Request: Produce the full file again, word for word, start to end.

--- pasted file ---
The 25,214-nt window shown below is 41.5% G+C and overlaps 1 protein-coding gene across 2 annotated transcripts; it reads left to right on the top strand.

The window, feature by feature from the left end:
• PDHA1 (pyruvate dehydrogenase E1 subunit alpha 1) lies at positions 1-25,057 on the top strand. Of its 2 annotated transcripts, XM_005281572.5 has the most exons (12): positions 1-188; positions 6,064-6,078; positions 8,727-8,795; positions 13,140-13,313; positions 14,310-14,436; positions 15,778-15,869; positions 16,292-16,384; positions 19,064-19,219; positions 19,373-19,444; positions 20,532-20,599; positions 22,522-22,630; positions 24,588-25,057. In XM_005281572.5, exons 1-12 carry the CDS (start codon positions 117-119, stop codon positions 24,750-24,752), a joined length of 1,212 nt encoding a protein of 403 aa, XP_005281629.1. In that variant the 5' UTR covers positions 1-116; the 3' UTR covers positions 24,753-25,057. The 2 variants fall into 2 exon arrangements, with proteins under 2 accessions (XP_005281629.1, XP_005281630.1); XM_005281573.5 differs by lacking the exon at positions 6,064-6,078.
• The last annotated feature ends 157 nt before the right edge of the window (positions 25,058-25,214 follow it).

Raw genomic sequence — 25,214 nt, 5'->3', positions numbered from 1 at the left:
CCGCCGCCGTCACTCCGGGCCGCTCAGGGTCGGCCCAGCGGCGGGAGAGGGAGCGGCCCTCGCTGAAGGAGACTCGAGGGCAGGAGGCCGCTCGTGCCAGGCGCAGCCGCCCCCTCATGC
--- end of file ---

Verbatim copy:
The 25,214-nt window shown below is 41.5% G+C and overlaps 1 protein-coding gene across 2 annotated transcripts; it reads left to right on the top strand.

The window, feature by feature from the left end:
• PDHA1 (pyruvate dehydrogenase E1 subunit alpha 1) lies at positions 1-25,057 on the top strand. Of its 2 annotated transcripts, XM_005281572.5 has the most exons (12): positions 1-188; positions 6,064-6,078; positions 8,727-8,795; positions 13,140-13,313; positions 14,310-14,436; positions 15,778-15,869; positions 16,292-16,384; positions 19,064-19,219; positions 19,373-19,444; positions 20,532-20,599; positions 22,522-22,630; positions 24,588-25,057. In XM_005281572.5, exons 1-12 carry the CDS (start codon positions 117-119, stop codon positions 24,750-24,752), a joined length of 1,212 nt encoding a protein of 403 aa, XP_005281629.1. In that variant the 5' UTR covers positions 1-116; the 3' UTR covers positions 24,753-25,057. The 2 variants fall into 2 exon arrangements, with proteins under 2 accessions (XP_005281629.1, XP_005281630.1); XM_005281573.5 differs by lacking the exon at positions 6,064-6,078.
• The last annotated feature ends 157 nt before the right edge of the window (positions 25,058-25,214 follow it).

Raw genomic sequence — 25,214 nt, 5'->3', positions numbered from 1 at the left:
CCGCCGCCGTCACTCCGGGCCGCTCAGGGTCGGCCCAGCGGCGGGAGAGGGAGCGGCCCTCGCTGAAGGAGACTCGAGGGCAGGAGGCCGCTCGTGCCAGGCGCAGCCGCCCCCTCATGC